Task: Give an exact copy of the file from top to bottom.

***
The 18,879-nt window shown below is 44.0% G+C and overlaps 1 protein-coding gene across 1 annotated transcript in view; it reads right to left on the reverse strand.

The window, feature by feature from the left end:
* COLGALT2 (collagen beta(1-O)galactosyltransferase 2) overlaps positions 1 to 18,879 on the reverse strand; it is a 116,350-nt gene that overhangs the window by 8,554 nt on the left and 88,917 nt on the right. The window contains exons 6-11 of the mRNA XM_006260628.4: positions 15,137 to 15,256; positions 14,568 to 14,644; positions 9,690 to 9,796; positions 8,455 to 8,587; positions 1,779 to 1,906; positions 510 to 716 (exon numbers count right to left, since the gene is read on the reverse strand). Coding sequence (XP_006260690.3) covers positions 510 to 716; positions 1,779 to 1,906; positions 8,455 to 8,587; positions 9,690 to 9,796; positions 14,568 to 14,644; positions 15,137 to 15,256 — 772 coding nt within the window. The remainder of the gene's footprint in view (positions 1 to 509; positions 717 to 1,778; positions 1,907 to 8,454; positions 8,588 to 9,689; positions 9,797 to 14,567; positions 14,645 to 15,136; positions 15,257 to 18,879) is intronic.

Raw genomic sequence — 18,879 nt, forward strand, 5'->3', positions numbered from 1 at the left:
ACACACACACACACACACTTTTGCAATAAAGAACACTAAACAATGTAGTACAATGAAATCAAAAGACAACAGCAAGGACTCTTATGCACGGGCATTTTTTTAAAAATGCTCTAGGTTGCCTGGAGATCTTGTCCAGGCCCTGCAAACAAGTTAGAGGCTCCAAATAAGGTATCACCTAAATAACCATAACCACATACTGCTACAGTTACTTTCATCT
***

The 18,879-nt window shown below is 44.0% G+C and overlaps 1 protein-coding gene across 1 annotated transcript in view; it reads right to left on the reverse strand.

The window, feature by feature from the left end:
* COLGALT2 (collagen beta(1-O)galactosyltransferase 2) overlaps positions 1 to 18,879 on the reverse strand; it is a 116,350-nt gene that overhangs the window by 8,554 nt on the left and 88,917 nt on the right. The window contains exons 6-11 of the mRNA XM_006260628.4: positions 15,137 to 15,256; positions 14,568 to 14,644; positions 9,690 to 9,796; positions 8,455 to 8,587; positions 1,779 to 1,906; positions 510 to 716 (exon numbers count right to left, since the gene is read on the reverse strand). Coding sequence (XP_006260690.3) covers positions 510 to 716; positions 1,779 to 1,906; positions 8,455 to 8,587; positions 9,690 to 9,796; positions 14,568 to 14,644; positions 15,137 to 15,256 — 772 coding nt within the window. The remainder of the gene's footprint in view (positions 1 to 509; positions 717 to 1,778; positions 1,907 to 8,454; positions 8,588 to 9,689; positions 9,797 to 14,567; positions 14,645 to 15,136; positions 15,257 to 18,879) is intronic.

Raw genomic sequence — 18,879 nt, forward strand, 5'->3', positions numbered from 1 at the left:
ACACACACACACACACACTTTTGCAATAAAGAACACTAAACAATGTAGTACAATGAAATCAAAAGACAACAGCAAGGACTCTTATGCACGGGCATTTTTTTAAAAATGCTCTAGGTTGCCTGGAGATCTTGTCCAGGCCCTGCAAACAAGTTAGAGGCTCCAAATAAGGTATCACCTAAATAACCATAACCACATACTGCTACAGTTACTTTCATCT